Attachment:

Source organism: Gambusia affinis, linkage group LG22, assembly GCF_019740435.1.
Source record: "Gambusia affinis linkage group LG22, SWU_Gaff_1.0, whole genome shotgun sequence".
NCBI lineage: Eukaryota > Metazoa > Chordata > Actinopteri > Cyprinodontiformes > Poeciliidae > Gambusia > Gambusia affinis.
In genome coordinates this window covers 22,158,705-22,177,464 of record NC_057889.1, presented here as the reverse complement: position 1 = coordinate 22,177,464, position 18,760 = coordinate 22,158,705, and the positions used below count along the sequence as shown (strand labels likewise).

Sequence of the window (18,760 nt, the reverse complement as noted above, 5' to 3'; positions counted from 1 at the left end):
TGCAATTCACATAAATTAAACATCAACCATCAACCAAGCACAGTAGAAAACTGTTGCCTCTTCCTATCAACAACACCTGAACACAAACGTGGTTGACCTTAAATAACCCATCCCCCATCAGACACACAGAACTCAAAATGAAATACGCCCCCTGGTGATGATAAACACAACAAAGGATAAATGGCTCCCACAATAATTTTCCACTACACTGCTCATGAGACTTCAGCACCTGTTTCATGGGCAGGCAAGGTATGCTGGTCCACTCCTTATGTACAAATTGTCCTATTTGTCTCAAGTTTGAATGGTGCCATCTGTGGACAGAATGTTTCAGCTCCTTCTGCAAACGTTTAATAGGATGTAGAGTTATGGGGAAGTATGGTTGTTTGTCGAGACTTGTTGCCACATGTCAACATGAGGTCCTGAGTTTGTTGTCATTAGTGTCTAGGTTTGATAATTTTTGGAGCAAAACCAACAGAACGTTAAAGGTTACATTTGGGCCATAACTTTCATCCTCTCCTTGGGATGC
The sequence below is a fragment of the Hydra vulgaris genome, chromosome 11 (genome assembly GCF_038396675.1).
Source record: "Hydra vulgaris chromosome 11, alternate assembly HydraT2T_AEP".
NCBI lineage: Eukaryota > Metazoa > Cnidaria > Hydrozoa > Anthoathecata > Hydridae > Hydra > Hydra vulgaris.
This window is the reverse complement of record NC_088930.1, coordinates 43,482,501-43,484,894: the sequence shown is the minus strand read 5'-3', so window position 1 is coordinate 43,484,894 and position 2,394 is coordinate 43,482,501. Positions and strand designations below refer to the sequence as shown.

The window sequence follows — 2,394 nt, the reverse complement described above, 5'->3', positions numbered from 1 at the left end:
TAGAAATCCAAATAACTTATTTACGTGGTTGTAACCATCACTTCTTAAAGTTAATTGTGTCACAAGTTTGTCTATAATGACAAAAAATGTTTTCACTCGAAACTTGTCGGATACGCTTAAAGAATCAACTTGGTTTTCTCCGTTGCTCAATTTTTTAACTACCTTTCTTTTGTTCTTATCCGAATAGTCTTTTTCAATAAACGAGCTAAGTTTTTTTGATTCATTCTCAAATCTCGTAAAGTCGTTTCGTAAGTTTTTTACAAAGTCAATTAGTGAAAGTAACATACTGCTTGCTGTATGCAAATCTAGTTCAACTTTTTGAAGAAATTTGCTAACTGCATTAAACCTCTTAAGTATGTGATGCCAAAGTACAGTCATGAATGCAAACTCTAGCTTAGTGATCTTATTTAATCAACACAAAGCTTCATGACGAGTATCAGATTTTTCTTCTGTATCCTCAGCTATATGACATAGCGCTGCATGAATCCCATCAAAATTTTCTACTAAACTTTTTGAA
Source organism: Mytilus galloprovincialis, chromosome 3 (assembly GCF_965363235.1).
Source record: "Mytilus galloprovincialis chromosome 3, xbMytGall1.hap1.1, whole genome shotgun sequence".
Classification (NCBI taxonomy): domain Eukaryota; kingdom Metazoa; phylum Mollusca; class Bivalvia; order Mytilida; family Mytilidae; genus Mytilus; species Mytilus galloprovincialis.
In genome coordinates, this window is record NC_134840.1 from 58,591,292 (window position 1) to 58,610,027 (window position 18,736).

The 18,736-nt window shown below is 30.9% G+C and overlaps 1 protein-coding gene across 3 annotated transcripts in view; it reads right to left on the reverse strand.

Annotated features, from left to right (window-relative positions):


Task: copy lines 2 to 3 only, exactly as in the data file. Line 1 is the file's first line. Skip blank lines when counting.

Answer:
Source record: "Gambusia affinis linkage group LG22, SWU_Gaff_1.0, whole genome shotgun sequence".
NCBI lineage: Eukaryota > Metazoa > Chordata > Actinopteri > Cyprinodontiformes > Poeciliidae > Gambusia > Gambusia affinis.